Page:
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Jet suit opens ‘Wired to Wear’ exhibit

From afar, Richard Browning — dressed in snug, all-black attire and with smoke billowing near his feet — resembled a mime standing over a smoldering fire.

Then the scream of four miniature jet engines tore across the courtyard in front of the Museum of Science and Industry, Browning’s 5-foot-9 frame lifted off the ground and he — along with his 55-pound “jet suit” — hurtled toward 100 or so awestruck spectators Thursday morning.

“It’s OK. You can take off the headphones now,” Browning said a few moments later, the air rippling behind him as he cut the engines, which resembled four black telescopic camera lenses jutting out from his wrists.

Billed as the city’s first-ever jet suit flight, Browning was the show-stopping curtain-raiser for MSI’s new exhibit “Wired to Wear,” which opened this week and runs through May 2020. The show features a host of cutting-edge, innovate technologies designed to be worn, including Browning’s suit.

His face hidden behind a mirrored visor and his arms encased in black metal, he looked a little like an alien invader — or perhaps a real-life version of the Marvel superhero Iron Man — Thursday as he hovered above the crowd.

Underneath it all, Browning, a 40-year-old married father of two, has the bearded, slightly weathered face of an adventurer from a bygone era. Until recently, he worked as an oil trader for British Petroleum in London. About four years ago, he decided to “scratch an itch,” he said, as he peeled off his aluminum-encased jet pack beneath the museum’s Greek columns.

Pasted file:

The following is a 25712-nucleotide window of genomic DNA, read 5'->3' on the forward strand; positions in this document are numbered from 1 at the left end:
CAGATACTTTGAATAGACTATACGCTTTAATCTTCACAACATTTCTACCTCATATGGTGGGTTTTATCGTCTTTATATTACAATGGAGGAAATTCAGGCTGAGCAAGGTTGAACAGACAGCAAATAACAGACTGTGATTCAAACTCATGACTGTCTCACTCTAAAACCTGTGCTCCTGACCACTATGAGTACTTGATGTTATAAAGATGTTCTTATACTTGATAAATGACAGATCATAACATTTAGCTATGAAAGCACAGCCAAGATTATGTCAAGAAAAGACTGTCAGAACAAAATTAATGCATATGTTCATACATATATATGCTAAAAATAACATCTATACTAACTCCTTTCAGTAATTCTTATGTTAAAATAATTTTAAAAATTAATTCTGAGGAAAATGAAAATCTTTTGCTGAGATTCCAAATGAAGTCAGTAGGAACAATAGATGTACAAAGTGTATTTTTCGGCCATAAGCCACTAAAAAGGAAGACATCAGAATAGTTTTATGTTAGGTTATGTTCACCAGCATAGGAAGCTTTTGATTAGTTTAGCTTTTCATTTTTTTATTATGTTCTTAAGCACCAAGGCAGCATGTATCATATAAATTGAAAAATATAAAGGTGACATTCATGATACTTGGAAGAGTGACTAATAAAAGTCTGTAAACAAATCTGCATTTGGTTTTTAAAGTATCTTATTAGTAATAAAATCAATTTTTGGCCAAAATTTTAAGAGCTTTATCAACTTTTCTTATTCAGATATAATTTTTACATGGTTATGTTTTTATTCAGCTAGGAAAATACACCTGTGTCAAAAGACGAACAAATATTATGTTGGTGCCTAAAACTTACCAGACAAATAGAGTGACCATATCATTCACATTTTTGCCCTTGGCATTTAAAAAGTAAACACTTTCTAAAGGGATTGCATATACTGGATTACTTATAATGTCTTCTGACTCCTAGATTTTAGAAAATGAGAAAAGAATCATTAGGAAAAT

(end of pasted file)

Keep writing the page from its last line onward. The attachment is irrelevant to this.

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“My late father was an aeronautics engineer and a maverick inventor/designer,” said Browning, who talks only slightly slower than one of his 120,000 rpm engines. “In some ways, I’m scratching an itch he had. [He] unfortunately died prematurely and didn’t deliver.”

Browning developed the engines in his spare time in a garage in rural England, about 90 miles southwest of London, he said.

“I just experimented with one engine, then two, then four and dismissed all these conventional-wisdom thought processes like: It’s too hot, it’s going to rip your arm off, you can’t carry the fuel,” Browning said.

It took, he said, “500 or 600 iterations to get to this point.” The suit has a top speed of 32 mph, with an average flight duration of five to 10 minutes.

Browning said he can fit his entire apparatus — minus the fuel — in two suitcases, which is handy because he’s done some 70 events in 21 countries.

His company, Gravity Industries, has generated about $2 million, which is put back into research and development, he said.

Jet suits can be custom built for “discerning customers,” he said. But the company first makes sure a potential buyer is “competent and capable.”

“You could, a bit like a super high-end motorbike, go and cause yourself a mischief very quickly,” he said.

Browning doesn’t envision his jet suits replacing cars and buses anytime soon.

“Imagine if everyone did that. Imagine the noise,” he said. “I do say, though, that the first motor cars were considered inefficient, noisy and a bit of a joke.”

To learn more about the new exhibit at MSI go to www.msichicago.org/wired.

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